When walking by the bakery in a grocery store (which I may have done more often than is healthy for me!), there will often be cakes that are decorated with flowers and icing, but with a blank space in the middle. Those who want to order a cake for a special occasion (or perhaps a forgotten anniversary?) can choose an appropriate style from the examples and place a future order, or – if the event is particularly urgent – ask the baker to decorate an existing cake from the display on the spot.
While the decorations on a given cake might limit what messages are a good fit, there are usually a lot of options for what a cake might say. A pre-decorated cake with balloons could say “Happy Birthday”, “Congratulations on Your Retirement”, or “Get Well Soon!”. (Well, maybe you wouldn’t want a cake if you’re sick, but I might!)
Until the words are added, though, the cake really doesn’t say anything. Sure, some might read their own interpretation into the other decorations or the cake itself (e.g., “Are you trying to get me to break my diet?”), but the message – or dialogue that accompanies the delivery – is really what explains why the sender purchased the cake for the recipient.
In the same way, our lives may be well-decorated with good deeds and kind words, but if we don’t explain where those come from, we’re like a “show cake” in the display case.
Here’s a negative example:
On the appointed day Herod, wearing his royal robes, sat on his throne and delivered a public address to the people. They shouted, “This is the voice of a god, not of a man.” Immediately, because Herod did not give praise to God, an angel of the Lord struck him down, and he was eaten by worms and died.
Acts 12:21-23 NIV
I’m not saying that every time we take credit for something, rather than pointing back to God, we’ll be struck dead. (Otherwise, I wouldn’t be writing this to you.) However, as followers of Jesus, especially as we begin to appreciate the magnitude of what God does for us, and how He enables us to live up to His righteous ideal, why wouldn’t we want to point people back to God, so that they can enjoy the same sense of awe?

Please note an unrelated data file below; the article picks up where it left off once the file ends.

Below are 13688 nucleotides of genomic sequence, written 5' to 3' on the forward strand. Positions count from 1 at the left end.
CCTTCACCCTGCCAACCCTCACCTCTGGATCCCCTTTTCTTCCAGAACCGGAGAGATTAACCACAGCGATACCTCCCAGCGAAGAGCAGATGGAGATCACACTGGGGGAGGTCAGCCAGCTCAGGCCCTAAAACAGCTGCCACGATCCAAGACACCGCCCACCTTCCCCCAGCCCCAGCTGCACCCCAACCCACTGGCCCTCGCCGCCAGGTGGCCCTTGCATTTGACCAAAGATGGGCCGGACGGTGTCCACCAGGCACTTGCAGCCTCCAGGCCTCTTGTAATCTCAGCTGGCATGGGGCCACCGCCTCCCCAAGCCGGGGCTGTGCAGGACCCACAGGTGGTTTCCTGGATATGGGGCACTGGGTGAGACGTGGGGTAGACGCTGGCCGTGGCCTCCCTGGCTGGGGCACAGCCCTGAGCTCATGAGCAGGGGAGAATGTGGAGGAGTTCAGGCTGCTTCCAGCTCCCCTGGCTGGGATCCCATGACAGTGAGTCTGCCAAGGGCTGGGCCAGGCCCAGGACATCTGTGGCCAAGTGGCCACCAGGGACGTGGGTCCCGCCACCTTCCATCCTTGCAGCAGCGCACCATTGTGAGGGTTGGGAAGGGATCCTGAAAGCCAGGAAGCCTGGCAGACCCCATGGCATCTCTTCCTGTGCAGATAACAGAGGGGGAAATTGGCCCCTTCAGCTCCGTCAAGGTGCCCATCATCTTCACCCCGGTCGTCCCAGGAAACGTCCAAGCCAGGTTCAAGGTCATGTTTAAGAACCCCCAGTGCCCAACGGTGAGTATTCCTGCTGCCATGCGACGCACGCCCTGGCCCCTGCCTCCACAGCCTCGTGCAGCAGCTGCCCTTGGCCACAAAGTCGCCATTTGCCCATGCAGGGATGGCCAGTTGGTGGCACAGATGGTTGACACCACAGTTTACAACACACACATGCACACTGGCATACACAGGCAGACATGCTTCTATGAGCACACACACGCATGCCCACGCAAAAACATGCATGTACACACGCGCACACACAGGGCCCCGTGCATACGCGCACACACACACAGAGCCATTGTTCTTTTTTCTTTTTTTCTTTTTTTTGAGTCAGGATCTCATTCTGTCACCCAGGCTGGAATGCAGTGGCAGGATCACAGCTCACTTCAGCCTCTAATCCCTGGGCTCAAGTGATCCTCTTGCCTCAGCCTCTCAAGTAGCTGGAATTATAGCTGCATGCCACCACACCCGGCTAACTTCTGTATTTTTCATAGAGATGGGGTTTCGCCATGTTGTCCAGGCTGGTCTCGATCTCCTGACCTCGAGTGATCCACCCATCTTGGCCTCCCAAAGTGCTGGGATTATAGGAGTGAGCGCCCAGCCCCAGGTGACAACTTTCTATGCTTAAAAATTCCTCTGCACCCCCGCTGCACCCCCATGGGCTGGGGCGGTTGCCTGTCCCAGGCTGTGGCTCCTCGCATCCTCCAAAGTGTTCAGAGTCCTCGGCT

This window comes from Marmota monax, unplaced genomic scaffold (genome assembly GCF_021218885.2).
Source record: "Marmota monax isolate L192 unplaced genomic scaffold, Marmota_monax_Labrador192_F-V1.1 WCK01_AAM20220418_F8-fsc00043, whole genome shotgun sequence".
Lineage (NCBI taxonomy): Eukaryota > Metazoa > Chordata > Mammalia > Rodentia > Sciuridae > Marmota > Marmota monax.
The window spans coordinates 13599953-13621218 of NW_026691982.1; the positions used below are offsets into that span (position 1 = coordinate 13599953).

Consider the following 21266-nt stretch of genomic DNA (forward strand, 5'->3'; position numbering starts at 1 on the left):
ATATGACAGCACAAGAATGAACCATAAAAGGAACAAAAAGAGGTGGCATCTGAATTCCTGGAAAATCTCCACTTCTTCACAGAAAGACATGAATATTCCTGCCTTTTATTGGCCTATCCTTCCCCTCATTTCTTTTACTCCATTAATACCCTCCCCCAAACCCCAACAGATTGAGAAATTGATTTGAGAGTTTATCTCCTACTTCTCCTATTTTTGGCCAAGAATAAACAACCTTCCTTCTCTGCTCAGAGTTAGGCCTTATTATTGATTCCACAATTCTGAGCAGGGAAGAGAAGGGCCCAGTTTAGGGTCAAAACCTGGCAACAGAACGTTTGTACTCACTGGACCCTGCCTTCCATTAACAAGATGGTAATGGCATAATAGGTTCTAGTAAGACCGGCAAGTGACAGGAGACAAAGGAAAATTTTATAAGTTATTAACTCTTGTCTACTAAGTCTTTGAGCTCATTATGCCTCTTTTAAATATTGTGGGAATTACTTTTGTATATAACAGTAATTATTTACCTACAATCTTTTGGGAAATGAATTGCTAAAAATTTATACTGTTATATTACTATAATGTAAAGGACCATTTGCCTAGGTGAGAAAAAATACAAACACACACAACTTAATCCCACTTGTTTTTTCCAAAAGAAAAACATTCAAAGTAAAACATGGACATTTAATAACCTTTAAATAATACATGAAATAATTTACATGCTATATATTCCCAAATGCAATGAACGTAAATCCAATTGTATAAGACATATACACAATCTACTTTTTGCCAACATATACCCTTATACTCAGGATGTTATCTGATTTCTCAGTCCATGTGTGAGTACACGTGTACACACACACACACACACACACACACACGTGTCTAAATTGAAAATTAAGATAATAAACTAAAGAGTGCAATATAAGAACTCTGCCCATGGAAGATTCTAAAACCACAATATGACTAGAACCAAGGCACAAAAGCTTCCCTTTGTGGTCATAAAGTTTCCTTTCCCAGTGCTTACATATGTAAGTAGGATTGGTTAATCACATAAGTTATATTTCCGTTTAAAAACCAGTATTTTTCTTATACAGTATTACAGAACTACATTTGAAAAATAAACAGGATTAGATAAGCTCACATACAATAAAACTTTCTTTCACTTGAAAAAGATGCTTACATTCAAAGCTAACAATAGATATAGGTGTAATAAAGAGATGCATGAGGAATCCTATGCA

Here’s a positive example, where followers of Jesus actually had to hold back praise that they were getting, because the crowd attributed their work to the wrong source:
When the crowd saw what Paul had done, they shouted in the Lycaonian language, “The gods have come down to us in human form!” Barnabas they called Zeus, and Paul they called Hermes because he was the chief speaker. The priest of Zeus, whose temple was just outside the city, brought bulls and wreaths to the city gates because he and the crowd wanted to offer sacrifices to them.
But when the apostles Barnabas and Paul heard of this, they tore their clothes and rushed out into the crowd, shouting: “Friends, why are you doing this? We too are only human, like you. We are bringing you good news, telling you to turn from these worthless things to the living God, who made the heavens and the earth and the sea and everything in them. In the past, he let all nations go their own way. Yet he has not left himself without testimony: He has shown kindness by giving you rain from heaven and crops in their seasons; he provides you with plenty of food and fills your hearts with joy.”
Acts 14:11-17 NIV
If someone sees your good deeds or God’s work through you (even to the point of being miraculous), and they believe that you are a deity, it’s probably a good idea to correct them. There is no eternal benefit to be gained by doing otherwise, I think!
This isn’t just about deflecting credit, or in being artificially modest so that other people think we’re even better (“Oooh…look at how humble they are!”). Instead, it is about showing people a greater truth, so that they too can connect with the same source of strength and power that enables us to live out the life for which we have been created.
Other people (those who haven’t yet met Jesus) can see Christians accomplishing good things, including:
- Performing good deeds and serving others (especially those who can’t help themselves).
- Living a life that is successful (not necessarily in money or power, but in the things that really matter in life).
- Accomplishing more than human beings can normally achieve (with God’s help).
However, I fear that many of these people think that Christians are just trying harder than everyone else (whether out of fear, or just out of discipline), or that they are just lucky (attributing divine achievements to coincidence). These observers miss out on the joy, fulfillment, and purpose that is readily available to all, because they don’t understand the message behind what they see.
For those of us who follow Jesus, may we tell others about Him (and the change that He has made in our lives), and not be just a fancy cake with no message. Our lives – lived according to the guidance of the Holy Spirit and the example of Jesus – are only the decorations, not the message itself.